The Dental Implant
It is a root from an alloy of titanium which aims at replacing a tooth which was lost because of various reasons. The materials from which implants are made are biocompatible and bioinert, so that the body in which they are implanted cannot reject them. In order for an implant to have the longest life possible, it must be surrounded by bone tissue of at least 1,5 – 2 mm thickness. The jaw bones start getting resorped in a natural way after we lose teeth, so that in 6 months after extractions, the lost volume can reach even 60% from the initial one. That is why, when a tooth is extracted, the doctor should be minimally invasive so that the surgical trauma is reduced to a minimum. In the same session, the surgeon has to take all measures to prevent the bone loss or to start the recovery of the extraction area, whichever the case.
The duration in time of implant prosthetic restorations depends on the correct placement of the implants in the jaw bones. The chewing forces (functionality forces) have to act in the implant´s ax so that the bone in which the implant is placed suffers a minimum remodeling process.
Over 90% of the surgical interventions in our clinic imply bone and soft tissue augmentation in order to obtain optimum esthetical and functional long term results.
Guided tissue regeneration
When the height and thickness of the bone are limited, it is necessary to make a guided bone tissue regeneration. The bone augmentation techniques include the usage of a biomaterial which maintains the bone volume:
- bone from the patient (autologous)
- allograft bone (from another human)
- bone derived from animal bone (cow or horse) (heterologous bone)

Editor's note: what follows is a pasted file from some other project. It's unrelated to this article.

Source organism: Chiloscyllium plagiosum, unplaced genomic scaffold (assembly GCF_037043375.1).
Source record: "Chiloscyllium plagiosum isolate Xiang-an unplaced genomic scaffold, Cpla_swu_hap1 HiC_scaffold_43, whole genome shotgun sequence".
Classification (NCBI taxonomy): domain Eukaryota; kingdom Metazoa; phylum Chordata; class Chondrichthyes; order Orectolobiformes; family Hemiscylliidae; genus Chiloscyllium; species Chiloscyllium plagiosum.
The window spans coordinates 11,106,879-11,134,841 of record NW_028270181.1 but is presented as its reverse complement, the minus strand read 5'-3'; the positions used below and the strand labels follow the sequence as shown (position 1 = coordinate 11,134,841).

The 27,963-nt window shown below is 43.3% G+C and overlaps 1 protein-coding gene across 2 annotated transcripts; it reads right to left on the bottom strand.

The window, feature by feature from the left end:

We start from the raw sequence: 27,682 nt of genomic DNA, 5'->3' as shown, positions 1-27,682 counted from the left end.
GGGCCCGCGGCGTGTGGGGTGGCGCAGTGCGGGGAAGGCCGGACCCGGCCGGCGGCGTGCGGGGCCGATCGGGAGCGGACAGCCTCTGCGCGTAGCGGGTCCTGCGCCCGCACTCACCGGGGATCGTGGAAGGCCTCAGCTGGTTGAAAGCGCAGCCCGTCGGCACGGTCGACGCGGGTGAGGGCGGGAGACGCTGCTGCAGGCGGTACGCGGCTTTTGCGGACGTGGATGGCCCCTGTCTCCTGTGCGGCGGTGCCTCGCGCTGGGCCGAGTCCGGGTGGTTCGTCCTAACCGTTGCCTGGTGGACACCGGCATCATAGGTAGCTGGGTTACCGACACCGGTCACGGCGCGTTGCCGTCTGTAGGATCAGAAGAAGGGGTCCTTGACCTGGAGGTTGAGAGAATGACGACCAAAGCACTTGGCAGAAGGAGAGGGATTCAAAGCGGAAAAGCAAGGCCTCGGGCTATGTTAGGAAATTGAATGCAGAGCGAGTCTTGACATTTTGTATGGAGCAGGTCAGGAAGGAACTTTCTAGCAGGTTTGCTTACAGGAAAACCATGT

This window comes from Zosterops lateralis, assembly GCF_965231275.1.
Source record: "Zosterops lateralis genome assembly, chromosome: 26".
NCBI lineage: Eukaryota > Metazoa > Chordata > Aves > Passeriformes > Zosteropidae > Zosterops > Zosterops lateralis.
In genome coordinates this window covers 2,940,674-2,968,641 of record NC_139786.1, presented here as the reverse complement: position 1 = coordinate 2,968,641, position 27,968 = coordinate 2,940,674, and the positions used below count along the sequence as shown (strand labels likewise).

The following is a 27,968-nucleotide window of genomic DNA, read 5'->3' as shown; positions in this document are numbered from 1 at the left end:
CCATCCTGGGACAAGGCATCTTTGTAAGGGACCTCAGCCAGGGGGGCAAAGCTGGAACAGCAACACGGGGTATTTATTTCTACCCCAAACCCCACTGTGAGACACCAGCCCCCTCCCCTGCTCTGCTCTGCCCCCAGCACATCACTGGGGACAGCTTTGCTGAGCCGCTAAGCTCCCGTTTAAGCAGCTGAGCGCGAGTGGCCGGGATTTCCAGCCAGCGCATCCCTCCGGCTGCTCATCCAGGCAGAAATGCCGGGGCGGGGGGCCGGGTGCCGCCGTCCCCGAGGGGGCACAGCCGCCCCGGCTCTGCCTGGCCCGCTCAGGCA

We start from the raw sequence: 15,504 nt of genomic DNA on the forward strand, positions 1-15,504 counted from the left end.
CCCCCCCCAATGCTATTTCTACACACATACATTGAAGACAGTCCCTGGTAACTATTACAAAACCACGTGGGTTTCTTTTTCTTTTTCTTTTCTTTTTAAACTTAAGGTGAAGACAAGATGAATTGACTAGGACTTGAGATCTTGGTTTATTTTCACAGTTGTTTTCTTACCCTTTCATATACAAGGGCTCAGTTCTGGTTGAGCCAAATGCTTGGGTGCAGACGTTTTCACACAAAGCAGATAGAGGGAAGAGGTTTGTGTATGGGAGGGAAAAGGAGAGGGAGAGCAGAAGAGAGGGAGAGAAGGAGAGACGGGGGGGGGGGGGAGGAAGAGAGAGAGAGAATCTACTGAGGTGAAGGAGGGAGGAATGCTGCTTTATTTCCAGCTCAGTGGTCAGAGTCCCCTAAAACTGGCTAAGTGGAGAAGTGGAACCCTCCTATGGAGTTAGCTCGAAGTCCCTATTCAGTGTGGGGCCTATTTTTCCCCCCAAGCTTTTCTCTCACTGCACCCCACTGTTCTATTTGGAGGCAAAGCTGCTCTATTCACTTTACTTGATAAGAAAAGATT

- biocompatible synthetic materials
- membranes for tissue regeneration (resorbing and non-resorbing).
Using materials for the regeneration of soft tissue:
- membranes made of different biocompatible materials
- tissue grafts obtained from the patient.
In some cases, bone regeneration can be done simultaneous with the insertion of the implants. In other cases, it needs to be done before the placing of the implants, so that bone can form before they are inserted. The patient needs to wait a certain period in which the added bone is formed as a natural biological process.
It is an operation done when there isn´t enough bone, but we want to add implants in the lateral sides of the upper jaw. This implies the partial filling of the sinus, resulting in the rise of the support area which can be used to create a biomechanical support for the implants which will be inserted. The loss of teeth implies the loss of alveolar bone which supports and contains their roots. This medical condition is usually associated with the increase of air in the sinuses. Moreover, an atrophy of this kind is also associated with an inadequate bone density for stabilizing the implants and having a good result in the long term.